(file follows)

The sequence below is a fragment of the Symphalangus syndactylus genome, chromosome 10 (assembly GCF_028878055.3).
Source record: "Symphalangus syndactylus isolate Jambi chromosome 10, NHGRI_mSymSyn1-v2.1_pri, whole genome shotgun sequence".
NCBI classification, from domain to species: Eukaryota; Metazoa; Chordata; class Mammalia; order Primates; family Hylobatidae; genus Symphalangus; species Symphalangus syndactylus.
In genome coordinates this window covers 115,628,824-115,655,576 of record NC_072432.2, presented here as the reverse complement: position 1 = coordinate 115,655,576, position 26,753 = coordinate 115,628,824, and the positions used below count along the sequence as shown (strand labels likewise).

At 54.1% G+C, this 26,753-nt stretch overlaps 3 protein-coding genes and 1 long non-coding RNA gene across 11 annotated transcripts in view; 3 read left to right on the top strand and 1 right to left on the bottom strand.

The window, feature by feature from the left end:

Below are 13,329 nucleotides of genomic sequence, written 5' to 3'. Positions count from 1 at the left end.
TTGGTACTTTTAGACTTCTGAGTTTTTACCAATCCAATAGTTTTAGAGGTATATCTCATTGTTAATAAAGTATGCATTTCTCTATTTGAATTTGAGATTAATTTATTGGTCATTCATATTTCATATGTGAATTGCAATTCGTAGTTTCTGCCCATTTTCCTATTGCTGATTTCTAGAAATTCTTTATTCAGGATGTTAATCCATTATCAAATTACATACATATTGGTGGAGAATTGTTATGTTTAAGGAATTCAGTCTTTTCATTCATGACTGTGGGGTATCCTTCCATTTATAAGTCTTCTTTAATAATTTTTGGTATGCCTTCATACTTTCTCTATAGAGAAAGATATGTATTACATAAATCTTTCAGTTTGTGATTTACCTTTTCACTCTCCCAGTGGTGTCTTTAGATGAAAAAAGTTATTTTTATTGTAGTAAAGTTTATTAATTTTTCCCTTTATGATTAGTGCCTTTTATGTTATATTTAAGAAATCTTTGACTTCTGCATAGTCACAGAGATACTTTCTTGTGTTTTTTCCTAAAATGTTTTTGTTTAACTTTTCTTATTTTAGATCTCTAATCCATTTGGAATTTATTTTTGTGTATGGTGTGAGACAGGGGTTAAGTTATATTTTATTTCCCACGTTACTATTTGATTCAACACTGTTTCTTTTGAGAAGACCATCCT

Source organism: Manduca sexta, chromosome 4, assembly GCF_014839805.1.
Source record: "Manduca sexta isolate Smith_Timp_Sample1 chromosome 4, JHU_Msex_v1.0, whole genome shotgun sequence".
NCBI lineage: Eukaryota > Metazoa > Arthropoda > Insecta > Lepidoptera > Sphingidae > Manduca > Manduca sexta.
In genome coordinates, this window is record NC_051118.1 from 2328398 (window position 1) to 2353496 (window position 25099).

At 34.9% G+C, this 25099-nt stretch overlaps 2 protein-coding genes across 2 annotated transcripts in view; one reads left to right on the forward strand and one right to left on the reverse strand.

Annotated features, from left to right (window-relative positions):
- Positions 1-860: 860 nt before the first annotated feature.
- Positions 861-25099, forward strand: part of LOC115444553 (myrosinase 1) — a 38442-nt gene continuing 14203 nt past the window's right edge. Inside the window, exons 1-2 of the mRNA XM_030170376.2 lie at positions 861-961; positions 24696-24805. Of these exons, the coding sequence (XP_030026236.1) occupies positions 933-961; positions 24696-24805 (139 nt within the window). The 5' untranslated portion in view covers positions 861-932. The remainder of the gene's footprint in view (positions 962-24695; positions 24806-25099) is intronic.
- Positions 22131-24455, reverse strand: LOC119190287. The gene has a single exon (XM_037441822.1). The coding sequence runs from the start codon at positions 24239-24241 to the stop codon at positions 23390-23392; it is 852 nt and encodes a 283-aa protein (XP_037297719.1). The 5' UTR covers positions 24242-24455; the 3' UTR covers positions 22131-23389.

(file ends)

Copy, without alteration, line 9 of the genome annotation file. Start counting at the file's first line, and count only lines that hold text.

Source organism: Manduca sexta, chromosome 4, assembly GCF_014839805.1.